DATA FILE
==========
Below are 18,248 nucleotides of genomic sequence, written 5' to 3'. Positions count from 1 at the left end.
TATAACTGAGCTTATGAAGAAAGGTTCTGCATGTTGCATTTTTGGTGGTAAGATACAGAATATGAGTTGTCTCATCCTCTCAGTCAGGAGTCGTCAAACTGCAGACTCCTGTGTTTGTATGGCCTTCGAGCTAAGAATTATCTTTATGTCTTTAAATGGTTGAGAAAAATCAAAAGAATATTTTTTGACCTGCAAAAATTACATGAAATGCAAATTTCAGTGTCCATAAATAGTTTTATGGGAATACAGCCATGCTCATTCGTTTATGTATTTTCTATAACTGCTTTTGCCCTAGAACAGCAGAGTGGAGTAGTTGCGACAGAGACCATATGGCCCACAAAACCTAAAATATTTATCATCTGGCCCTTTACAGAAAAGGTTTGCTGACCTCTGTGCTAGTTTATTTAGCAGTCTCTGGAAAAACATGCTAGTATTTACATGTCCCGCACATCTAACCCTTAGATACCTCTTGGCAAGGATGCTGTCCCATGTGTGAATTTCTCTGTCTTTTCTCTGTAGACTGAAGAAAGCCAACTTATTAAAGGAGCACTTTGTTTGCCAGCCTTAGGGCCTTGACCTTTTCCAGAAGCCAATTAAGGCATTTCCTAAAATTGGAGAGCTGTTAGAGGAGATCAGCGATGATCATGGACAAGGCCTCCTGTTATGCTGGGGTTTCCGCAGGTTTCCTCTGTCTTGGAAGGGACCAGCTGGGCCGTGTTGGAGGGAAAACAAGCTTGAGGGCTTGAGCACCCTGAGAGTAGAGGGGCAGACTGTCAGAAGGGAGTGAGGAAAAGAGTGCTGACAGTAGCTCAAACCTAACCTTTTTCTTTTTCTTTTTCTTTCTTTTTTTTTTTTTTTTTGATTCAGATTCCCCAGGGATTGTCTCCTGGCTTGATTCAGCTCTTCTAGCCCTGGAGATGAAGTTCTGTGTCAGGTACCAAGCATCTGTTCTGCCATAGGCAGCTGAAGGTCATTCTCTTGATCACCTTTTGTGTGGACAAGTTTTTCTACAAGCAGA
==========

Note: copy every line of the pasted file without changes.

Below are 18,248 nucleotides of genomic sequence, written 5' to 3'. Positions count from 1 at the left end.
TATAACTGAGCTTATGAAGAAAGGTTCTGCATGTTGCATTTTTGGTGGTAAGATACAGAATATGAGTTGTCTCATCCTCTCAGTCAGGAGTCGTCAAACTGCAGACTCCTGTGTTTGTATGGCCTTCGAGCTAAGAATTATCTTTATGTCTTTAAATGGTTGAGAAAAATCAAAAGAATATTTTTTGACCTGCAAAAATTACATGAAATGCAAATTTCAGTGTCCATAAATAGTTTTATGGGAATACAGCCATGCTCATTCGTTTATGTATTTTCTATAACTGCTTTTGCCCTAGAACAGCAGAGTGGAGTAGTTGCGACAGAGACCATATGGCCCACAAAACCTAAAATATTTATCATCTGGCCCTTTACAGAAAAGGTTTGCTGACCTCTGTGCTAGTTTATTTAGCAGTCTCTGGAAAAACATGCTAGTATTTACATGTCCCGCACATCTAACCCTTAGATACCTCTTGGCAAGGATGCTGTCCCATGTGTGAATTTCTCTGTCTTTTCTCTGTAGACTGAAGAAAGCCAACTTATTAAAGGAGCACTTTGTTTGCCAGCCTTAGGGCCTTGACCTTTTCCAGAAGCCAATTAAGGCATTTCCTAAAATTGGAGAGCTGTTAGAGGAGATCAGCGATGATCATGGACAAGGCCTCCTGTTATGCTGGGGTTTCCGCAGGTTTCCTCTGTCTTGGAAGGGACCAGCTGGGCCGTGTTGGAGGGAAAACAAGCTTGAGGGCTTGAGCACCCTGAGAGTAGAGGGGCAGACTGTCAGAAGGGAGTGAGGAAAAGAGTGCTGACAGTAGCTCAAACCTAACCTTTTTCTTTTTCTTTTTCTTTCTTTTTTTTTTTTTTTTTGATTCAGATTCCCCAGGGATTGTCTCCTGGCTTGATTCAGCTCTTCTAGCCCTGGAGATGAAGTTCTGTGTCAGGTACCAAGCATCTGTTCTGCCATAGGCAGCTGAAGGTCATTCTCTTGATCACCTTTTGTGTGGACAAGTTTTTCTACAAGCAGA